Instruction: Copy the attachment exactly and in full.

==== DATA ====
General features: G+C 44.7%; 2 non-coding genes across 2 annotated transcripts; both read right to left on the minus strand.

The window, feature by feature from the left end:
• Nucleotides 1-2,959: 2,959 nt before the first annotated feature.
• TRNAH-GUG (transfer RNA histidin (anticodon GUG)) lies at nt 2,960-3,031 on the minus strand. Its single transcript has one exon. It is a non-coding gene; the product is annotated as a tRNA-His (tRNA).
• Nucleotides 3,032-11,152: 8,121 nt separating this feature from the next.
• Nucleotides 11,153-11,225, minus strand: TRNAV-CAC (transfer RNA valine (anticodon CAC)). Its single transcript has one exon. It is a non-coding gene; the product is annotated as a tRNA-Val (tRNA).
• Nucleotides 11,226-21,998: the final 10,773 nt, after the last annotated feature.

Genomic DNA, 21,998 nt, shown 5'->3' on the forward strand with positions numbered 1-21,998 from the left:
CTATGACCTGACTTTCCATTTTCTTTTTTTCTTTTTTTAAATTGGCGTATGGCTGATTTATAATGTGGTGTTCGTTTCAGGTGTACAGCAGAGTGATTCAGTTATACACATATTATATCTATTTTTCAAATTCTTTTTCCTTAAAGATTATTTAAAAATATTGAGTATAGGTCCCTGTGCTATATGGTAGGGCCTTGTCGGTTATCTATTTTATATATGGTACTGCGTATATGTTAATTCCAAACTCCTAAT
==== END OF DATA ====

General features: G+C 44.7%; 2 non-coding genes across 2 annotated transcripts; both read right to left on the minus strand.

The window, feature by feature from the left end:
• Nucleotides 1-2,959: 2,959 nt before the first annotated feature.
• TRNAH-GUG (transfer RNA histidin (anticodon GUG)) lies at nt 2,960-3,031 on the minus strand. Its single transcript has one exon. It is a non-coding gene; the product is annotated as a tRNA-His (tRNA).
• Nucleotides 3,032-11,152: 8,121 nt separating this feature from the next.
• Nucleotides 11,153-11,225, minus strand: TRNAV-CAC (transfer RNA valine (anticodon CAC)). Its single transcript has one exon. It is a non-coding gene; the product is annotated as a tRNA-Val (tRNA).
• Nucleotides 11,226-21,998: the final 10,773 nt, after the last annotated feature.

Genomic DNA, 21,998 nt, shown 5'->3' on the forward strand with positions numbered 1-21,998 from the left:
CTATGACCTGACTTTCCATTTTCTTTTTTTCTTTTTTTAAATTGGCGTATGGCTGATTTATAATGTGGTGTTCGTTTCAGGTGTACAGCAGAGTGATTCAGTTATACACATATTATATCTATTTTTCAAATTCTTTTTCCTTAAAGATTATTTAAAAATATTGAGTATAGGTCCCTGTGCTATATGGTAGGGCCTTGTCGGTTATCTATTTTATATATGGTACTGCGTATATGTTAATTCCAAACTCCTAAT